|Study for Venetian Doors, 48″ x 36″|
I was at a plein air event recently in the lush green mountains of Vermont and watched a very good painter paint a dominantly green landscape. He was using lots of colors and not trying to match the greens at all. The result was great and I talked to him after. He advised me to look at the color temperature. Representing the changing temperature was what he focused on, not the hue.
Is color temperature like other art principles–easy to grasp superficially but difficult to understand profoundly?
While ruminating on the possibility I saw some paintings by Albert Bierstadt and noted a color scheme in many of his paintings that resembled the Kelvin Temperature chart–a scheme that used oppositional oranges and blues.
|Temperature wheel from
Color and Light by James Gurney
With renewed curiosity I reviewed the chapter Warm and Cool in the book Color and Light by James Gurney (page 112). Gurney observed that the oranges (warmest colors) and blues (coolest colors) are opposite on the temperature spectrum. That might seem obvious but Gurney tellingly adds that “the greens and violets seem to have divided loyalties”. Note that there are no greens or violets on the Kelvin Temperature scale. Such observations suggest there might be more to temperature than I previously thought and that my struggle with greens might reflect an incomplete notion of color temperature. Could I find a remedy by thinking of temperature as primarily an opposition between orange and blue?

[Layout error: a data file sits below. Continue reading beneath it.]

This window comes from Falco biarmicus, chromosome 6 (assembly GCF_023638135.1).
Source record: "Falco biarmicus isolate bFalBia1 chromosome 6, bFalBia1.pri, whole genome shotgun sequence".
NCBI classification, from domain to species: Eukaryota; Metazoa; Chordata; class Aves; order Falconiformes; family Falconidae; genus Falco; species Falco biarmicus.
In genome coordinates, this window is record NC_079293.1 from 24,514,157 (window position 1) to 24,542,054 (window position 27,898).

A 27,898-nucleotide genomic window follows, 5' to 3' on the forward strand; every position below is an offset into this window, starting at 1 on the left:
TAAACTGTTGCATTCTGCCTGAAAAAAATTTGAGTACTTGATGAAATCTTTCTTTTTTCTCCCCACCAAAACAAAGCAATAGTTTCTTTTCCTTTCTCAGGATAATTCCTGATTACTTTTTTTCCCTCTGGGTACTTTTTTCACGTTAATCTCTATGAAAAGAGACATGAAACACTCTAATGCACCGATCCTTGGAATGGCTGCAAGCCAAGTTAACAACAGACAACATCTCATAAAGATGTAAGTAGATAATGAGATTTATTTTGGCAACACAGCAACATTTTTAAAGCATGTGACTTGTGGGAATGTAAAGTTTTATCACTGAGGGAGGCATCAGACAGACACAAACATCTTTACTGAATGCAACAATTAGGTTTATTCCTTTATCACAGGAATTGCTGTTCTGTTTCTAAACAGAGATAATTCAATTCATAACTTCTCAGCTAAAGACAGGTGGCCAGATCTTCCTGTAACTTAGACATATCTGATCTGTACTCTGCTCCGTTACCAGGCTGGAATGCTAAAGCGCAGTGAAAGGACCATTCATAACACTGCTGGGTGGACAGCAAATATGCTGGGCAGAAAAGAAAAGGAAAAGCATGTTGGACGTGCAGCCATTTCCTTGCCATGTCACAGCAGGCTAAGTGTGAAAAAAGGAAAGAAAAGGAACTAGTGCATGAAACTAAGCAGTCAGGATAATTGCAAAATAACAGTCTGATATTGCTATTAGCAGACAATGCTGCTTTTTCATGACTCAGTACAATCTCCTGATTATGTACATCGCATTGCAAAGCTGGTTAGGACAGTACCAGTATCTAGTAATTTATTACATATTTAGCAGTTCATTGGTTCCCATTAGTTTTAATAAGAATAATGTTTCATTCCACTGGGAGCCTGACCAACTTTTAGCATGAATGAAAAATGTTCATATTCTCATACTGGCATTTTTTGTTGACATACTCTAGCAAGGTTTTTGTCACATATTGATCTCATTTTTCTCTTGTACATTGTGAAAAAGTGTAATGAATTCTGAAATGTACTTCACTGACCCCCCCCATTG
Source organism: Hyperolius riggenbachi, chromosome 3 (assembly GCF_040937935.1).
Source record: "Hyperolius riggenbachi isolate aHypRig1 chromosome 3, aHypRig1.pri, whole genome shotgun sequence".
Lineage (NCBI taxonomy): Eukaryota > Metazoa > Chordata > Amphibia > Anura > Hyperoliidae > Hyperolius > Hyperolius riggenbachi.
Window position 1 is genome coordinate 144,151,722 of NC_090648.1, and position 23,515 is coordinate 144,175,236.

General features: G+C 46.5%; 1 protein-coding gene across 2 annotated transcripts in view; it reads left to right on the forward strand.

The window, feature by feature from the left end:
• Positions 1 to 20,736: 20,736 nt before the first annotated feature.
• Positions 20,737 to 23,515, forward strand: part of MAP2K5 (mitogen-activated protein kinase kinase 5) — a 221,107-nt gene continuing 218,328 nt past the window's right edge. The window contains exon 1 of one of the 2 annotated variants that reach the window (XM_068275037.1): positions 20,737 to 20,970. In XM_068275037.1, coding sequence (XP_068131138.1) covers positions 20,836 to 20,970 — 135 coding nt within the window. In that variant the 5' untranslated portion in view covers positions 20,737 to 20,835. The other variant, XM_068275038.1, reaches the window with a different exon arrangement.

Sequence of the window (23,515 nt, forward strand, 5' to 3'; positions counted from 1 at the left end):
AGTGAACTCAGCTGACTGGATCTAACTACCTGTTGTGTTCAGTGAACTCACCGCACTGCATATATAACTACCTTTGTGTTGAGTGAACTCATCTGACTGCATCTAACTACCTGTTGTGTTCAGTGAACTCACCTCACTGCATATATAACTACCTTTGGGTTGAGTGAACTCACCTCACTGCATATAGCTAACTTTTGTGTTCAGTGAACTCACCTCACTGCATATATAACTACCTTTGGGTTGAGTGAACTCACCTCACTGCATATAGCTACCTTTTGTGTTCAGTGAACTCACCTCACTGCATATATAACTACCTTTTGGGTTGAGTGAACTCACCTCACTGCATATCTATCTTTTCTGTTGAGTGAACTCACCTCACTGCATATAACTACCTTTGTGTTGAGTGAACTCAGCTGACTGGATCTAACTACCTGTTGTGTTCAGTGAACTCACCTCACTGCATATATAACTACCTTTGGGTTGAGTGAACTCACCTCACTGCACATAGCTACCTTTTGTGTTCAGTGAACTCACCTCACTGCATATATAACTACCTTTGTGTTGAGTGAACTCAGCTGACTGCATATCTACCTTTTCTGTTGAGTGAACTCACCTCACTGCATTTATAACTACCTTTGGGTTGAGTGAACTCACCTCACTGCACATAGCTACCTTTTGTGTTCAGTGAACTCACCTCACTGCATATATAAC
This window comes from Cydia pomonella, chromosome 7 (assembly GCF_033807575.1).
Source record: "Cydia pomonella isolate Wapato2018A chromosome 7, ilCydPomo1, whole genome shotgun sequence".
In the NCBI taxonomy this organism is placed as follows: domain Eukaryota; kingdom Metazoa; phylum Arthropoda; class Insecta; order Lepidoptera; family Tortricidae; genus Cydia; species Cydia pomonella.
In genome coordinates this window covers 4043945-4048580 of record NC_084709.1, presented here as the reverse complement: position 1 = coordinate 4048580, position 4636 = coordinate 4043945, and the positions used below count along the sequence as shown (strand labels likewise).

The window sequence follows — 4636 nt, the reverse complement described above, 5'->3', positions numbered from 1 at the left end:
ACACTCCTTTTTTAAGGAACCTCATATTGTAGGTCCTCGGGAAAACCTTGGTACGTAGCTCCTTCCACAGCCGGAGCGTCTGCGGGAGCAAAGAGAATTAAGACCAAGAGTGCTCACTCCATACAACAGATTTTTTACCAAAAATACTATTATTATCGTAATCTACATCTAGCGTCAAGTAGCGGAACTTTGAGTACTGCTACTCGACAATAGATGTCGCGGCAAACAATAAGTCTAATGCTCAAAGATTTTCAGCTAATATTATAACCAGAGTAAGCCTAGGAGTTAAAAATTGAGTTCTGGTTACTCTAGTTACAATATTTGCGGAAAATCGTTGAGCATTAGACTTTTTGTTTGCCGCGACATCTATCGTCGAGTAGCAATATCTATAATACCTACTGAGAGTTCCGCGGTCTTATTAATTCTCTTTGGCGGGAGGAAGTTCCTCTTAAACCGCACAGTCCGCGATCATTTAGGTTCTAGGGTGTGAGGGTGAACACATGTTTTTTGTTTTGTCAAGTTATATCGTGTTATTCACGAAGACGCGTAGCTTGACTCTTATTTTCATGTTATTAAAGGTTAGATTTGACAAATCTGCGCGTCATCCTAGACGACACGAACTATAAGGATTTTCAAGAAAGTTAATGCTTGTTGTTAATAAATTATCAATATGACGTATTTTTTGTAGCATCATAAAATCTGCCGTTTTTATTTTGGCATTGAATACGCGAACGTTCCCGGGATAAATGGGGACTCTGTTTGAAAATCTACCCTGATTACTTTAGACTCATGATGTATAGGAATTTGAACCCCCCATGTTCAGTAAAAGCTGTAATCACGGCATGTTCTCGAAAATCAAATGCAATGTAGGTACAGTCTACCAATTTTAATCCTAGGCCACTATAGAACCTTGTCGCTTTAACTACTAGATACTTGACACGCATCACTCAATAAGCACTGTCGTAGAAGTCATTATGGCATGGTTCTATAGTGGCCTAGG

|Kelvin Temperature Chart|
I’m gearing up to do a major acrylic painting–see rough above–and have resolved to more fully explore the interplay of warm and cool colors. The exploration is ongoing. Please add your observations below.
Brad Teare–March 2015